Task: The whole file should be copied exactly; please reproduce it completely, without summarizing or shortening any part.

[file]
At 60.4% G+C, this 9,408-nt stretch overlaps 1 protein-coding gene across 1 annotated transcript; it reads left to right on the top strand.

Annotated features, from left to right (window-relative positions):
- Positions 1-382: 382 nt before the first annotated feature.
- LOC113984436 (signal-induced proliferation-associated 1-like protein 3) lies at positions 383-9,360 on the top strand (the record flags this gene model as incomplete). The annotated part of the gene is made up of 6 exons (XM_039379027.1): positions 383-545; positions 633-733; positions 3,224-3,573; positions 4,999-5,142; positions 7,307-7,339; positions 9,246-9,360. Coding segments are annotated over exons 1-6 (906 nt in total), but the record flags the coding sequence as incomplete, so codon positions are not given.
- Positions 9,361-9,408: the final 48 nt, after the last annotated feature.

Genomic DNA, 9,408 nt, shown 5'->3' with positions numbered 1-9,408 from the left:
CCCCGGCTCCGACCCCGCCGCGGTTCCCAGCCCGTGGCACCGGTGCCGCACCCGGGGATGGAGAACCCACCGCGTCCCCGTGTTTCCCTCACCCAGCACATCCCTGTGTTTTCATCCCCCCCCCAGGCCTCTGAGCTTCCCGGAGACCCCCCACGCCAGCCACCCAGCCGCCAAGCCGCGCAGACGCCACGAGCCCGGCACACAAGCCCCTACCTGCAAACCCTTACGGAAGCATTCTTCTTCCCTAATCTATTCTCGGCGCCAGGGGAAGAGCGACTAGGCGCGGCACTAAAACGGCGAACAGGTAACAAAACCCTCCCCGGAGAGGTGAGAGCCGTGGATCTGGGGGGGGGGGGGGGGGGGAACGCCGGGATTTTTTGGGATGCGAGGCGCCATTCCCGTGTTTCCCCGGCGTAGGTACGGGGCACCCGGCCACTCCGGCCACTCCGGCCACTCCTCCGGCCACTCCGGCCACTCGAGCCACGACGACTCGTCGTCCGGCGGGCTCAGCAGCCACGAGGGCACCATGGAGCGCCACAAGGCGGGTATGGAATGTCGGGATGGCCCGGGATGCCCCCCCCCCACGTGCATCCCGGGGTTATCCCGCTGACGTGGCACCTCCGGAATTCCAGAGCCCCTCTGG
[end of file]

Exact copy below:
At 60.4% G+C, this 9,408-nt stretch overlaps 1 protein-coding gene across 1 annotated transcript; it reads left to right on the top strand.

Annotated features, from left to right (window-relative positions):
- Positions 1-382: 382 nt before the first annotated feature.
- LOC113984436 (signal-induced proliferation-associated 1-like protein 3) lies at positions 383-9,360 on the top strand (the record flags this gene model as incomplete). The annotated part of the gene is made up of 6 exons (XM_039379027.1): positions 383-545; positions 633-733; positions 3,224-3,573; positions 4,999-5,142; positions 7,307-7,339; positions 9,246-9,360. Coding segments are annotated over exons 1-6 (906 nt in total), but the record flags the coding sequence as incomplete, so codon positions are not given.
- Positions 9,361-9,408: the final 48 nt, after the last annotated feature.

Genomic DNA, 9,408 nt, shown 5'->3' with positions numbered 1-9,408 from the left:
CCCCGGCTCCGACCCCGCCGCGGTTCCCAGCCCGTGGCACCGGTGCCGCACCCGGGGATGGAGAACCCACCGCGTCCCCGTGTTTCCCTCACCCAGCACATCCCTGTGTTTTCATCCCCCCCCCAGGCCTCTGAGCTTCCCGGAGACCCCCCACGCCAGCCACCCAGCCGCCAAGCCGCGCAGACGCCACGAGCCCGGCACACAAGCCCCTACCTGCAAACCCTTACGGAAGCATTCTTCTTCCCTAATCTATTCTCGGCGCCAGGGGAAGAGCGACTAGGCGCGGCACTAAAACGGCGAACAGGTAACAAAACCCTCCCCGGAGAGGTGAGAGCCGTGGATCTGGGGGGGGGGGGGGGGGGGAACGCCGGGATTTTTTGGGATGCGAGGCGCCATTCCCGTGTTTCCCCGGCGTAGGTACGGGGCACCCGGCCACTCCGGCCACTCCGGCCACTCCTCCGGCCACTCCGGCCACTCGAGCCACGACGACTCGTCGTCCGGCGGGCTCAGCAGCCACGAGGGCACCATGGAGCGCCACAAGGCGGGTATGGAATGTCGGGATGGCCCGGGATGCCCCCCCCCCACGTGCATCCCGGGGTTATCCCGCTGACGTGGCACCTCCGGAATTCCAGAGCCCCTCTGG